At 9 pm, many gallery visitors were seated around a dozen tables on the street, overseen by Paleo staff; Plates of thickly sliced ​​tomatoes topped with sea salt and fresh mozzarella and a succulent eggplant salad were served in a family style. “Here comes Stelios Kois,” a guest whispered, nodding to the Greek architect, who had just completed the design of Delta, the new restaurant at the Stavros Niarchos Foundation cultural center, located about three miles away. ‘is and was its co-chair Andreas. Dracopoulos later told me, “created as a symbol – and a very real engine – of hope for Greece in the depths of the country’s punitive socio-economic crisis.” Locating it near Piraeus, he added, was “part of the realization of that vision.”

Also in the crowd was Leonidas Trampoukis, 39, who along with his wife Eleni Petaloti, also 39, heads architectural firm LOT and design firm Objects of Common Interest. The couple have been working at a studio in Brooklyn for some time, but five years ago they opened another in central Athens. It was the idea of ​​being closer to their favorite makers and manufacturers that drew them to Greece. Now they are building a production studio in a former 8,000 square foot factory a few blocks northeast of Rodeo, which will focus on a unique acrylic casting technique. “We were looking everywhere for a large, affordable raw industrial space and chose Piraeus because of the vibe and the community,” Trampoukis explained. They hope to collaborate with local manufacturers, experiment with work on a larger scale, and eventually make parts for other designers and artists.

This month, a solo exhibition of their sculptural wood and acrylic tubes is on display at Carwan, an avant-garde design gallery that moved last year from Beirut to a late 19th-century commercial warehouse next door. by Rodeo. Nicolas Bellavance-Lecompte, 41, co-owner of the space with his business partner, French architect Quentin Moyse, 33, envisioned Athens as a possible home for the gallery since his visit to the city during Documenta; he found that the industrial architectural landscape and the lively and ephemeral atmosphere of Piraeus, in particular, reminded him of the port of Beirut. “We were very lucky to have moved at the end of 2019 before the explosion there,” said Bellavance-Lecompte, “but we were already feeling a crisis coming and at the same time our clientele was becoming more and more global. Collectors found Greece easier to access than Lebanon, and shipping jobs in and out of the country turned out to be easier.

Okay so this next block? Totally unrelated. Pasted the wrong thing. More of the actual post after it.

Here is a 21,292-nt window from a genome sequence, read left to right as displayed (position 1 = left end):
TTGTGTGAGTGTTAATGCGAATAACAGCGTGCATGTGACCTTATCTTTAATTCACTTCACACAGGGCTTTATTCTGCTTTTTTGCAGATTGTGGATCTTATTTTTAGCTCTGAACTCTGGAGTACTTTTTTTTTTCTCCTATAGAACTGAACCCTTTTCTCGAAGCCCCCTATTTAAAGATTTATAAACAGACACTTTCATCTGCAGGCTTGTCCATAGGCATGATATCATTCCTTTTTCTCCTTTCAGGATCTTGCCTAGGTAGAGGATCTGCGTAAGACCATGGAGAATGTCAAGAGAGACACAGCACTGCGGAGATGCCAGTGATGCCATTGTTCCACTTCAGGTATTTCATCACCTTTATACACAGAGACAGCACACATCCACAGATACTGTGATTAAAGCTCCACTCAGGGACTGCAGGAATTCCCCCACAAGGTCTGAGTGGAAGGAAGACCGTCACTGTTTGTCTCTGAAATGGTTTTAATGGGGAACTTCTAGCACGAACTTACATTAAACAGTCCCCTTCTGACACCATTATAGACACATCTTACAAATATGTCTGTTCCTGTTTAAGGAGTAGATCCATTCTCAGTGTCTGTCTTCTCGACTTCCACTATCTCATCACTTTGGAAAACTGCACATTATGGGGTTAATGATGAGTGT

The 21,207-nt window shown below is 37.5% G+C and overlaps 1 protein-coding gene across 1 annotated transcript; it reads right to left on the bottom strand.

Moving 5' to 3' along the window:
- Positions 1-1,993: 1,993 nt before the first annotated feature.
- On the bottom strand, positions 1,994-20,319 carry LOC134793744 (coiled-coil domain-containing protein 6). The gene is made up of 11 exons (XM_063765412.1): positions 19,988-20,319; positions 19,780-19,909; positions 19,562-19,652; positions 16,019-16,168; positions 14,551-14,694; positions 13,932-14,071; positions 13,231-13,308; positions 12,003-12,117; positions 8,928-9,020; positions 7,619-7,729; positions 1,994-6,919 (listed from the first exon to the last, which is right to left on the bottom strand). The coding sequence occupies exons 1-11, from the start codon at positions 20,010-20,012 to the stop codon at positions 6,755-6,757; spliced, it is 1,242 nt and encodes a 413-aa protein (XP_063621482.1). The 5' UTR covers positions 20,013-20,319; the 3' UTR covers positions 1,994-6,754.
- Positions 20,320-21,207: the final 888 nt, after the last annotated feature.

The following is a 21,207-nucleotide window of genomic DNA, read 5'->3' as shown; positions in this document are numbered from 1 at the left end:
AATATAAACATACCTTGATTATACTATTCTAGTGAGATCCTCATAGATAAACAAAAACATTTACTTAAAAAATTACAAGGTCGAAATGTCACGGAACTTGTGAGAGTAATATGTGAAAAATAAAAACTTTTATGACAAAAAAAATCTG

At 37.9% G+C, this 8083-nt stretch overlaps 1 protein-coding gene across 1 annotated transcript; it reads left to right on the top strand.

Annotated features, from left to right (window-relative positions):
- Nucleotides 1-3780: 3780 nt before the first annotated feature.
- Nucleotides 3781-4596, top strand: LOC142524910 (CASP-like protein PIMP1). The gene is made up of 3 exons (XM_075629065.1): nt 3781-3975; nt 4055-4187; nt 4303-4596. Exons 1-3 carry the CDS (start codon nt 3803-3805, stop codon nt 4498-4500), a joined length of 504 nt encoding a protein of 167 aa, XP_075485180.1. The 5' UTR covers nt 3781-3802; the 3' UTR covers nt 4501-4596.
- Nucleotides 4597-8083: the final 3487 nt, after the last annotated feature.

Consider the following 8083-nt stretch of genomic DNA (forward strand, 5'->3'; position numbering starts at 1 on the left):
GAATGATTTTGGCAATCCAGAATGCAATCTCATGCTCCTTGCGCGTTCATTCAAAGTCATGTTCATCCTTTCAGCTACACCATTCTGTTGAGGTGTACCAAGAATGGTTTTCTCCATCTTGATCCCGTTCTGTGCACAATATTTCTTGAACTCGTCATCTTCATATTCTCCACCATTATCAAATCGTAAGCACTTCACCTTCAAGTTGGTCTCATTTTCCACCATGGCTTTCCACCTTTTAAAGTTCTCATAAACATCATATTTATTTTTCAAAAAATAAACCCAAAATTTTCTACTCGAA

At one point in the evening, Suzanna Laskaridis joined my table. The 39-year-old entrepreneur, whose family owns the Laskaridis shipping company, has strong roots in Piraeus. The Clan’s Aikaterini Laskaridis Foundation, launched in 2007, and its production, research and development company, Blue Cycle, established two years ago, are both based in the port. The latter – which is housed in a former 7,000 square foot industrial complex that belonged to the Piraeus Gas Company until the early 20th century – collects discarded plastic, generated primarily by the shipping and fishing industries, from the Aegean Sea. This waste is then transformed into filaments or granules that the company uses as materials to make items ranging from colorful terrazzo-style tiles to modern outdoor furniture.

After stopping by at intermission, a nearby contemporary art space opened by Los Angeles and Athens-based art advisor Artemis Baltoyanni in 2019, Laskaridis showed me around his establishment, a five-minute walk away. As we walked through various buildings, she enthusiastically described the myriad possible applications for recycled plastic and her hope that Blue Cycle will not only recycle waste from the past, but also use it to create a more sustainable future, both environmental and financial. terms. “I would like to show that this circular economy model can work and put Greece on the innovation map,” she said. In the main lab, she pointed to a huge robotic arm, created by Greek manufacturers behind Rotterdam-based design studio The New Raw, with a wingspan of over eight feet. He stood motionless behind a glass window, ready to make a futuristic-looking vase, perhaps, or a sculptural lounge chair from plastic netting collected from a nearby harbor. That night, the future of Piraeus seemed full of optimism and creative possibilities.